By KD Angle-Traegner, Founder & Editor
“No winter lasts forever, no spring skips its turn.” – Hal Borland
Are you as ready for spring as much as I am? I live in Ohio—where the weather has the temperament of a devilishly wicked child—and where the winters seem to last for eternity. By the time spring does get here, I’m more than ready for the cold weather to be over. According to The Farmer’s Almanac, spring has officially begun. This past week I’ve started to see the first signs of it popping up all around me. The robins have returned, the flowers have started pushing themselves up out of the ground, and the warm weather has melted the snow.
I admit, the pretty weather has given me an itch to get out and spring clean the garden. I love the feel of soil in my hands and the sun on my back. But I’m going to have to wait before getting my gardening gloves dirty, and you should too. That’s right, you get to not do chores and it’s a good thing. You’re welcome.
Here are three reasons why you should put off spring cleaning your garden.
1. It could snow again (sigh)
Remember how I told you that Ohio’s weather is a little temperamental? This is my polite way of saying that the weather here sucks. Just because it’s spring doesn’t mean it won’t snow here again, or anywhere in the northern half of the US for that matter. I know, I don’t like it either, but it’s true.
Snow means cold and cold can mean some bad things for even cold-tolerant plants. Many plants have hollow stems. If water were to get down toward the bottom of the stem or stalk, it could freeze the center of the plant and the plant could die. You should avoid cutting the sealed cover of a hollow stems until after the final frost.
2. There’s life in the litter
By now you know that veganism extends beyond our plates, but did you know it extends to our leaf litter and other plant matter too? It does! Remember those hollow stems I mentioned? Native bees use hollow stems to lay eggs in the summer or fall. After they emerge the eggs, they’re resting adults just waiting to come out in mid- to late spring. Exposing these new bees to temperamental weather can do them great harm.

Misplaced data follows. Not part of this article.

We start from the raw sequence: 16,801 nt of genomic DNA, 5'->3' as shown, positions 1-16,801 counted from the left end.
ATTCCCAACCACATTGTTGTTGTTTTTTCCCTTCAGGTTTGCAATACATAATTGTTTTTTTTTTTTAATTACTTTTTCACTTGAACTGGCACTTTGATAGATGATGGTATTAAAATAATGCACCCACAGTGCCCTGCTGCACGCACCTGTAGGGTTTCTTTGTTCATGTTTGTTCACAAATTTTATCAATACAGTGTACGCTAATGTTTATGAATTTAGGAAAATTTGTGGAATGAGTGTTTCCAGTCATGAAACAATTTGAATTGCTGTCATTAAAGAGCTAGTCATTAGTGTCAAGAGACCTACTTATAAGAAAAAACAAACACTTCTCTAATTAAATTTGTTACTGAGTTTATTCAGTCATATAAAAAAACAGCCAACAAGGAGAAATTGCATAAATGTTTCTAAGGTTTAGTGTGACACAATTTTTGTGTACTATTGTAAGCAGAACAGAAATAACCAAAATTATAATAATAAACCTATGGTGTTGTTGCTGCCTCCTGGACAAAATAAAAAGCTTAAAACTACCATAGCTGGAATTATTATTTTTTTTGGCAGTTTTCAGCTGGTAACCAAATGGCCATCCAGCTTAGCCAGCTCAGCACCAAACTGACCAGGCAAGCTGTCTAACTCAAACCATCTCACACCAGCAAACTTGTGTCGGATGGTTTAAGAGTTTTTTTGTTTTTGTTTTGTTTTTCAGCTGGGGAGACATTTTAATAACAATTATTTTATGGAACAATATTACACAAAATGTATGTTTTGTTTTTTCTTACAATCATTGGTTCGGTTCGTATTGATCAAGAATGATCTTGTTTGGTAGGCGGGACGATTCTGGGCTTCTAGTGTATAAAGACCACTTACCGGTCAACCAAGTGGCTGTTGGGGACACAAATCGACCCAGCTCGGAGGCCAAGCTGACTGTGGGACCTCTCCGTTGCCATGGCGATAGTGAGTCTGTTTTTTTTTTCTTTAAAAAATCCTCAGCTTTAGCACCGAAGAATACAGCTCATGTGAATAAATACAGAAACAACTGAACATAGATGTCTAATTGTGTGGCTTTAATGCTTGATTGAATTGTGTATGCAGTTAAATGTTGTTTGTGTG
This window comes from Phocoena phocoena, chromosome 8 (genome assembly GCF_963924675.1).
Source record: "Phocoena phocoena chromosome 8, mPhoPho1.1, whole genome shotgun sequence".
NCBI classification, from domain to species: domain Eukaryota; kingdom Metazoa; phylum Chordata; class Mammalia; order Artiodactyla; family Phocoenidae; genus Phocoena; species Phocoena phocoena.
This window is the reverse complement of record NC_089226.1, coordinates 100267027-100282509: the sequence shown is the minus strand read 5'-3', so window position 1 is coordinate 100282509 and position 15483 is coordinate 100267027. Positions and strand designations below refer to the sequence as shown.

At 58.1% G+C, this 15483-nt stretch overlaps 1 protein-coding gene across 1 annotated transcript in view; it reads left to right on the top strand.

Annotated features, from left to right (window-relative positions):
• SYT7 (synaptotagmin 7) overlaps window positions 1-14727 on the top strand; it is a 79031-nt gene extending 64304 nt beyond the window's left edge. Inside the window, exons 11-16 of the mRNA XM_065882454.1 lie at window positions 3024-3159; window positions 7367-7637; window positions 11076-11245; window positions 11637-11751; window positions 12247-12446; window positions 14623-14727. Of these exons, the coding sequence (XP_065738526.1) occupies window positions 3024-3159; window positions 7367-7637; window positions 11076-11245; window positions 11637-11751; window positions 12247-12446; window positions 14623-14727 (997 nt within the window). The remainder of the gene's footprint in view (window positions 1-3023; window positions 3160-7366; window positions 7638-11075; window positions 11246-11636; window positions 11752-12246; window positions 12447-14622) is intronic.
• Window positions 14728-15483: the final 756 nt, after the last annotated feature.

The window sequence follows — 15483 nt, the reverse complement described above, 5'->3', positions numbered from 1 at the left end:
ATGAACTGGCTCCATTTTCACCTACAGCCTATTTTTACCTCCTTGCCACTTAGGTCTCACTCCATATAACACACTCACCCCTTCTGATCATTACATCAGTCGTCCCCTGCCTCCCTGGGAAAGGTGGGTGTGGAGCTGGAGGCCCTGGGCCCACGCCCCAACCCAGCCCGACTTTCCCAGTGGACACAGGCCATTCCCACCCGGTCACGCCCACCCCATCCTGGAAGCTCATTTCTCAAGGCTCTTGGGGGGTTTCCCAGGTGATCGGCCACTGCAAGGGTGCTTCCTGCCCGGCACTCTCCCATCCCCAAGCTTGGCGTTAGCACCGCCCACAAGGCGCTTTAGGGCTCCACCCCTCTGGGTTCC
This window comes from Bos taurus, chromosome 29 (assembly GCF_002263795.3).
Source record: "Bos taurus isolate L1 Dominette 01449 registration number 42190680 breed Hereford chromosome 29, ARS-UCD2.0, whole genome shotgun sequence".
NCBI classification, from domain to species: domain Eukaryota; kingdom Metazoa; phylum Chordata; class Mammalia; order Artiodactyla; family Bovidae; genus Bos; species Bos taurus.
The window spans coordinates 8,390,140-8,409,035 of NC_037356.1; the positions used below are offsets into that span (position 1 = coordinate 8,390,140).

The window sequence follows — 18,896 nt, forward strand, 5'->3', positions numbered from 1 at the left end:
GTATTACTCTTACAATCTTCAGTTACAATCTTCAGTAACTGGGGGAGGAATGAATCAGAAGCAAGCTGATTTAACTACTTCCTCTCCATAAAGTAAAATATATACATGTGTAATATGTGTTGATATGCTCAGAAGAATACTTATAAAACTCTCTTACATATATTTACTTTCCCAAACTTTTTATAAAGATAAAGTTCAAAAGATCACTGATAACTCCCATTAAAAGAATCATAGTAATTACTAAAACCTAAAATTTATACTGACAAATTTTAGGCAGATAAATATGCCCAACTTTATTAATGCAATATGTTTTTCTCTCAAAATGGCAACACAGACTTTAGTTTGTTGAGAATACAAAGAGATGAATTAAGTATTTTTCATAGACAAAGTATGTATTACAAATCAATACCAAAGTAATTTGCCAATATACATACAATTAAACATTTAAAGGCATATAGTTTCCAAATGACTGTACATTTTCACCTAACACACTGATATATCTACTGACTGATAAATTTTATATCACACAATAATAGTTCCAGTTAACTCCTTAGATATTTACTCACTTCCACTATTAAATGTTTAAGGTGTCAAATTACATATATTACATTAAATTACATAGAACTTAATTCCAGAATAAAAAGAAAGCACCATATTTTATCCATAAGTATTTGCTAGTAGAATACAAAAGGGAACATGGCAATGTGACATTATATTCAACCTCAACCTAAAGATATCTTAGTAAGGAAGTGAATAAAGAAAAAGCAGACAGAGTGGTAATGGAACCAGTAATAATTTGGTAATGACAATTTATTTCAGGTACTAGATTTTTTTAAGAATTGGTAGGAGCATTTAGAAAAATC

Bees aren’t the only ones in the litter, either. Butterflies, moths, and spiders could be in the soil or hiding out just under top layer the leaf litter. Not to mention, since at any given time there are ten quintillion insects alive, there’s bound to be quite a few of them hiding out in the natural detritus of the yard or garden. All of these insects are a necessary and beneficial part to the natural environment of your area; you don’t want to walk on them or accidentally kill them.
3. You’ll be helping birds and other small animals
Hopefully, you left the old flowering heads of perennial flowers, ornamental grasses, and autumn’s fallen leaves in your garden to provide food and shelter for animals throughout the winter. Resist the urge to cut these things down and remove them when the first of the warm days start to appear. Ornamental grasses, for example, can be left up well into May, since they don’t emerge until June anyway.
Squirrels will use leaf litter to build a nest or rebuild an existing one. Rabbits use leaves and grasses to line the inside of their burrows. Leaving natural detritus gives birds and other small animals ample access to the nesting materials they need to build a safe home for the spring breeding season. It also gives you more time to do things you love to do.
Here’s What to Do Instead
Listen, I know I said you didn’t have to spring clean your yard, but I didn’t say ever, I said put off. You’re still going to have to clean up your yard. I hear you, owning a home and caring for a yard is work, but it’s the rewarding kind. Having a yard that is friendly for the local free-living animals in your area is an import part of vegan advocacy. Birds, squirrels, chipmunks, rabbits, beetles and bees—they all need your help.
Related Reading: How to Plant a Pollinator-Friendly Garden
Wait to start your spring clean-up until the soil is dry. Avoid working with wet soil, especially clay soil, trampling around in a wet garden will only compact the soil.
Follow this calendar to get the maximum benefit for animals and health of your garden (find your plant hardiness zone):
- Zone 7 or warmer: Wait until March 15
- Zone 6: Wait until April 1
- Zone 5: Wait until April 15 or later
- Zone 4: Wait until May 1 or later
- Zone 3 or colder: Wait until May 15 or later
Long, hard and frigid winters with lots of snow can wreck havoc on a garden. Plants can break, trees can lose limbs, leaves can become matted and prevent early spring wildflowers from emerging. What I like to do is grab a small rake and gently give the leaves a stir to loosen them- but not before it’s time!
Have patience. Take advantage of all your new free time. The animals will certainly thank you.